One of the main obstacles to the diagnosis and treatment of co-morbidity is the fact that psychiatric staff generally have little knowledge of drug treatment and drug treatment staff generally know little about psychiatry. The paradigms of the two specialties are quite different: one is based on the disciplines of medical and science, the other on psychosocial methods and theories. Additionally, the philosophy of mental health services is usually concerned principally with preserving the safety of individuals and the public, whereas addiction services expect clients to be motivated, to some degree, to attend treatment. These different points of departure often prevent a global, integrated perception.
As discussed above, both psychiatric teams and substance services regularly fail to identify significant numbers of patients with co-morbidity. When patients with dual diagnosis seek treatment, their acute psychiatric syndromes are often mistaken for substance-induced symptoms or, conversely, withdrawal or intoxication phenomena are misinterpreted as psychiatric illness. Too often, mental health workers are inclined to send people with co-morbidity to addiction care and workers in addiction care promptly send them back – or vice versa. Continuity of care is impossible under such circumstances. Even when co-morbidity is diagnosed, it is often considered no further in the subsequent treatment interventions (Krausz et al., 1999). The same is true of patients diagnosed with substance use problems in psychiatric care, who normally do not receive any substance-related interventions (Weaver et al., 2003). These generalisations do not, of course, exclude the fact that some psychiatric and drug services achieve very good results with patients with co-morbidity.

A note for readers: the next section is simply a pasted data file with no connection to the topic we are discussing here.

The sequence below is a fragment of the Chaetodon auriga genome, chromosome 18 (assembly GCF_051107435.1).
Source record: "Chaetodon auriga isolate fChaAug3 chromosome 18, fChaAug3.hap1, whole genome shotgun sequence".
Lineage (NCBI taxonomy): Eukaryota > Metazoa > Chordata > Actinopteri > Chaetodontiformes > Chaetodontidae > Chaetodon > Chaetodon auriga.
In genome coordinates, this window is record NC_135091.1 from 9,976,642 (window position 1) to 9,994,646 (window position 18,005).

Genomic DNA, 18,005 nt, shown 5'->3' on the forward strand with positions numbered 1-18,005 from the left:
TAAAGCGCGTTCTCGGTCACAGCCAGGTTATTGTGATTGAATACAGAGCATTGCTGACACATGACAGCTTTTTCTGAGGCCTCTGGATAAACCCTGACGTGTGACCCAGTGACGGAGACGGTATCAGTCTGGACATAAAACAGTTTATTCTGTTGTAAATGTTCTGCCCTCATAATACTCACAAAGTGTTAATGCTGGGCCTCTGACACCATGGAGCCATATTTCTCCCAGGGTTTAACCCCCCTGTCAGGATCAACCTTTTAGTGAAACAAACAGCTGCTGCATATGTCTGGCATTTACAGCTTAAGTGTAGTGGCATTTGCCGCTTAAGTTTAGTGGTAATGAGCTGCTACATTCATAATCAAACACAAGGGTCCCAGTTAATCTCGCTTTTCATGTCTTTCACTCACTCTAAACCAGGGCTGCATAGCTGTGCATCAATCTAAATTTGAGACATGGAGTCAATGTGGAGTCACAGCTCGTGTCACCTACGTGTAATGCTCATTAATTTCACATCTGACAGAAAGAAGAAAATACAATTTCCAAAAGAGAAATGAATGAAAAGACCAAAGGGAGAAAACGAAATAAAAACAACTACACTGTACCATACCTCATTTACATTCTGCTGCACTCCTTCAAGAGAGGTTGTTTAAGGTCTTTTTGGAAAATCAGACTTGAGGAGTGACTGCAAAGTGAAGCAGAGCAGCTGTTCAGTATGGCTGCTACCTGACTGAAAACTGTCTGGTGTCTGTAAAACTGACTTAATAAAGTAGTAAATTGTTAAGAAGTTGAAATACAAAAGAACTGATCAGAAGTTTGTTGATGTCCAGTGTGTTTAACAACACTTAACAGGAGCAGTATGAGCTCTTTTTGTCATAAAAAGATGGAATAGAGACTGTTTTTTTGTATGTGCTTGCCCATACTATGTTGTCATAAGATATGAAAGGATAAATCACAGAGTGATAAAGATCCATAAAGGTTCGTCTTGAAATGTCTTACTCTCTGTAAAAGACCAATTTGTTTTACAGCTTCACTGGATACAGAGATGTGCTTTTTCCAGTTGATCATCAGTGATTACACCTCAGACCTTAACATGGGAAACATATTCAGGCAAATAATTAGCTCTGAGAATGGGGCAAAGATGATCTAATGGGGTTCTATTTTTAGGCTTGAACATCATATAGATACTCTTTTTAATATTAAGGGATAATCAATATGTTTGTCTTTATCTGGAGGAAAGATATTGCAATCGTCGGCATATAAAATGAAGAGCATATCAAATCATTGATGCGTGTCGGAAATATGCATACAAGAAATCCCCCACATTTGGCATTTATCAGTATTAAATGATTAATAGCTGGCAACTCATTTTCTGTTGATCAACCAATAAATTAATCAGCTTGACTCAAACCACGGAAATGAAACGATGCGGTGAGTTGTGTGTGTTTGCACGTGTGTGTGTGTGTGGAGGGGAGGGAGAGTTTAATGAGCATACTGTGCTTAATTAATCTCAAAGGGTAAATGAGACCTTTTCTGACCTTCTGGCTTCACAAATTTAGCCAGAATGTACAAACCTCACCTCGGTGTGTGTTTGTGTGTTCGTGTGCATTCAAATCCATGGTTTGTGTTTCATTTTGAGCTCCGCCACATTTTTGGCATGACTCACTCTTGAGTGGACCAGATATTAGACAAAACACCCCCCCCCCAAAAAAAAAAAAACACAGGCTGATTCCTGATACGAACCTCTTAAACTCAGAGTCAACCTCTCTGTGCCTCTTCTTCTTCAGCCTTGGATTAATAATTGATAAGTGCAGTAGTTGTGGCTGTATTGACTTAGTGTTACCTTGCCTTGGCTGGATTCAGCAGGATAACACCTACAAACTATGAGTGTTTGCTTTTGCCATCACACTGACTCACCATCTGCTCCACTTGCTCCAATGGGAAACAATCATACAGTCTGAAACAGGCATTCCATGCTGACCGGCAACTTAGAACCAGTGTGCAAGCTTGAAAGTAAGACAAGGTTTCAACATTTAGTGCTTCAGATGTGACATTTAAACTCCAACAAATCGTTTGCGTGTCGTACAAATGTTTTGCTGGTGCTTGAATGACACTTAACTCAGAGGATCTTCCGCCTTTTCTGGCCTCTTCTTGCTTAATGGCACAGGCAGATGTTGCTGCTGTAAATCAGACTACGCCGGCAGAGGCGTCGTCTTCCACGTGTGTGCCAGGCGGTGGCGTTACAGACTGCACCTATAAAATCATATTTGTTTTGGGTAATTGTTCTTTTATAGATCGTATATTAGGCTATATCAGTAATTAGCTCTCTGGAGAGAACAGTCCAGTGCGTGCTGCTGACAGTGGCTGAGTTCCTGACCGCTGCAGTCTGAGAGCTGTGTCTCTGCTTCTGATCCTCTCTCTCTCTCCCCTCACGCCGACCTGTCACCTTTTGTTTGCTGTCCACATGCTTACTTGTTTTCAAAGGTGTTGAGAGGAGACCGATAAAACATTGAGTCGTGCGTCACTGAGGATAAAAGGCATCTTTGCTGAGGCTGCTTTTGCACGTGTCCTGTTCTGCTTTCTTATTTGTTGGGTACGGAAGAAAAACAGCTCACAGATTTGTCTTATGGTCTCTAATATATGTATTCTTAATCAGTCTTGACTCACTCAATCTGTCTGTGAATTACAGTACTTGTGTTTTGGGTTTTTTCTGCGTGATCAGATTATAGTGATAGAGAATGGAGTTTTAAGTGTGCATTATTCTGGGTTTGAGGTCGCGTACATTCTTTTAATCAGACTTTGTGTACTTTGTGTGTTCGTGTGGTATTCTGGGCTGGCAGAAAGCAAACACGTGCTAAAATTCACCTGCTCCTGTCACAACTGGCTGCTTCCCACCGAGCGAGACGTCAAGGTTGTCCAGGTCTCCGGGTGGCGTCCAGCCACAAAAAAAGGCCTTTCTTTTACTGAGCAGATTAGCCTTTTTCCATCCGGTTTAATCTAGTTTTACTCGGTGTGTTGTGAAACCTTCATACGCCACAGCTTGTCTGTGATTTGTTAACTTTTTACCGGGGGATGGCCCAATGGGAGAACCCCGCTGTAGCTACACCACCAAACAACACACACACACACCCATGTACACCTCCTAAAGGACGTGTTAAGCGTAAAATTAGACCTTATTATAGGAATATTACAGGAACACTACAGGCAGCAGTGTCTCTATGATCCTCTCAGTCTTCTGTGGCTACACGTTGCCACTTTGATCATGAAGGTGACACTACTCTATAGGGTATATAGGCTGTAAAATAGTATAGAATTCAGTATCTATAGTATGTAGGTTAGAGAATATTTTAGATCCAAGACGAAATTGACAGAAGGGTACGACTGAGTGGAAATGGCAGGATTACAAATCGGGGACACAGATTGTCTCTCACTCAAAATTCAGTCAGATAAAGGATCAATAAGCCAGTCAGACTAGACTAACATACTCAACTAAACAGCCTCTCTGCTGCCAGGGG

In addition, when identified, drug users are often met with suspicion in psychiatric services, and may be refused admission, as may happen to users who are stable on substitution treatment. Similarly, clients may be excluded from drug treatment because of their mental problems. In Spain, for example, most psychiatric services exclude clients with substance disorders and their staff members have no appropriate training. A survey among Austrian psychotherapists revealed that only some are willing to admit drug-addicted patients as clients (Springer, 2003). From Italy it is reported that there are no clear rules for the referral of clients from drug treatment services to mental health services and that there is resistance in mental health services because of lack of expertise. In Norway, referral from low-threshold drug services to psychiatric treatment is reported to be difficult.
In Greece, 54 % of drug treatment programmes do not admit drug users with psychiatric disorders. In drug-free residential treatment in Slovenia, and also in other countries, treatment programmes require patients to be drug-free as a condition for admission. In the case of dual diagnosis patients, this presents a serious obstacle, as complete abstinence would require the termination of other treatments, which is not always possible.